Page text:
We are excited to announce that the notebooks scheduling tool is now an open-source Jupyter extension that allows JupyterLab users to run and schedule notebooks on SageMaker anywhere JupyterLab runs. Users can select a notebook and automate it as a job that runs in a production environment via a simple yet powerful user interface. After a notebook is selected, the tool takes a snapshot of the entire notebook, packages its dependencies in a container, builds the infrastructure, runs the notebook as an automated job on a schedule set by the user, and deprovisions the infrastructure upon job completion. This reduces the time it takes to move a notebook to production from weeks to hours.
SageMaker open-source distribution
Data scientists and developers want to begin developing ML applications quickly, and it can be complex to install the mutually compatible versions of all the necessary packages. To remove the manual work and improve productivity, we are excited to announce a new open-source distribution that includes the most popular packages for ML, data science, and data visualization. This distribution includes deep learning frameworks like PyTorch, TensorFlow, and Keras; popular Python packages like NumPy, scikit-learn, and pandas; and IDEs like JupyterLab and the Jupyter Notebook. The distribution is versioned using SemVer and will be released on a regular basis moving forward. The container is available via Amazon ECR Public Gallery, and its source code is available on GitHub. This provides enterprises transparency into the packages and build process, thereby making it easier for them to reproduce, customize, or re-certify the distribution. The base image comes with pip and Conda/Mamba, so that data scientists can quickly install additional packages to meet their specific needs.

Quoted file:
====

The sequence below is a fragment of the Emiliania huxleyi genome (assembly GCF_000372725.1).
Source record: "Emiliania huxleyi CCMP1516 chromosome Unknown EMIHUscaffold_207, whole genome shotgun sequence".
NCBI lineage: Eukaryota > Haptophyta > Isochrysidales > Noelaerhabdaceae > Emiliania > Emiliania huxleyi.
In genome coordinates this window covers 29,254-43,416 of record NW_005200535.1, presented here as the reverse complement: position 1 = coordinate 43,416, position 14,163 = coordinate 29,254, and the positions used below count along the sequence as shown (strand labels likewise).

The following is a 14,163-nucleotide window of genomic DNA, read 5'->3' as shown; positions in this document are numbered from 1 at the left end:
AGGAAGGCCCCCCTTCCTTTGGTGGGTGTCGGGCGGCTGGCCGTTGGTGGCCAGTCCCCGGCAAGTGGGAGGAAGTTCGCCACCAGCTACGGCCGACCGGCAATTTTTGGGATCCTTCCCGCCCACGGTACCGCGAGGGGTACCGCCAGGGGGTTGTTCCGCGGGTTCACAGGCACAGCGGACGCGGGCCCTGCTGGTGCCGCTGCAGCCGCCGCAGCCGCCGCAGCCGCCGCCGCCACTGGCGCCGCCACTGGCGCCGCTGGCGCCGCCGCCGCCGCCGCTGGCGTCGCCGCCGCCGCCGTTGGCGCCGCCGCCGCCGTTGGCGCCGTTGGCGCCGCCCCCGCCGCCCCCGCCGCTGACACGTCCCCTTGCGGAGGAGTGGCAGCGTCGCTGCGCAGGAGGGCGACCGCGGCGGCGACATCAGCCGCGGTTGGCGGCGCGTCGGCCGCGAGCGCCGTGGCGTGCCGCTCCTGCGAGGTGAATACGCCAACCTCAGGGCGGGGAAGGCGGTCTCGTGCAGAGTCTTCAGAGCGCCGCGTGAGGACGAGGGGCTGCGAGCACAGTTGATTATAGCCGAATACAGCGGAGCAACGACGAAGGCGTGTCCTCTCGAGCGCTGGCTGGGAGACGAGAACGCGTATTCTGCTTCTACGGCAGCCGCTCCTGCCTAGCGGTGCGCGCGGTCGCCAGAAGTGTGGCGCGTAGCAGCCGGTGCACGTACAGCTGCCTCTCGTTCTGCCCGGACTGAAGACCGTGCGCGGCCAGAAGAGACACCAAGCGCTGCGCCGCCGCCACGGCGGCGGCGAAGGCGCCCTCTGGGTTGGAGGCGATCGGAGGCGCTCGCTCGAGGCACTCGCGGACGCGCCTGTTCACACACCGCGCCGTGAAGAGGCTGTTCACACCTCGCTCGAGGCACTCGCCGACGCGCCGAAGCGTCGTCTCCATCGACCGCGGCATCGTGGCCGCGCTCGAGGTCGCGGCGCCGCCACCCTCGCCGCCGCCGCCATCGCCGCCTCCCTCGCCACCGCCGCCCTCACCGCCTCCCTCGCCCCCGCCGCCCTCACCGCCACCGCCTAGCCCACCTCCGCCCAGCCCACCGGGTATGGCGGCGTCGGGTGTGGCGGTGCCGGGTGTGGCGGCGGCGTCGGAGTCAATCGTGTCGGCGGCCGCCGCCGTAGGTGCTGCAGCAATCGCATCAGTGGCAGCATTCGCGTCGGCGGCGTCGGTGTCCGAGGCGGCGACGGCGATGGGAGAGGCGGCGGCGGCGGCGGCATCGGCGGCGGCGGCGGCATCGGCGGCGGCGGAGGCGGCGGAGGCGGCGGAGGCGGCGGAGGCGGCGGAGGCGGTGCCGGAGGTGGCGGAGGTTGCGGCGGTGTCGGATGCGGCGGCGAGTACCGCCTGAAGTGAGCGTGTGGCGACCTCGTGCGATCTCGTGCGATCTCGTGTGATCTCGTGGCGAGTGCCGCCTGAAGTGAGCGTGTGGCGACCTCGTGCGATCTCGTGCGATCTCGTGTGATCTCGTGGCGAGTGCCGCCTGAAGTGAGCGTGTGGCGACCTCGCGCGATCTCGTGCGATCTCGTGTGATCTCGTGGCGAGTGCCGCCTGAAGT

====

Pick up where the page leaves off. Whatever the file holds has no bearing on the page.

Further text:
Amazon CodeGuru Jupyter extension
Amazon CodeGuru Security now supports security and code quality scans in JupyterLab and SageMaker Studio. This new capability assists notebook users in detecting security vulnerabilities such as injection flaws, data leaks, weak cryptography, or missing encryption within the notebook cells. You can also detect many common issues that affect the readability, reproducibility, and correctness of computational notebooks, such as misuse of ML library APIs, invalid run order, and nondeterminism. When vulnerabilities or quality issues are identified in the notebook, CodeGuru generates recommendations that enable you to remediate those issues based on AWS security best practices.
We are excited to see how the Jupyter community will use these tools to scale development, increase productivity, and take advantage of generative AI to transform their industries. Check out the following resources to learn more about Jupyter on AWS and how to install and get started with these new tools:
- Jupyter on AWS webpage
- Jupyter AI user guide
- Amazon CodeWhisperer extension resources
- Notebooks scheduling extension user guide
- Notebooks scheduling extension blog post
- Amazon SageMaker distribution on GitHub
- Amazon CodeGuru extension user guide
About the Author
Brian Granger is a leader of the Python project, co-founder of Project Jupyter, and an active contributor to a number of other open-source projects focused on data science in Python. In 2016, he co-created the Altair package for statistical visualization in Python. He is an advisory board member of the NumFOCUS Foundation, a faculty fellow of the Cal Poly Center for Innovation and Entrepreneurship, and the Sr. Principal Technologist at AWS.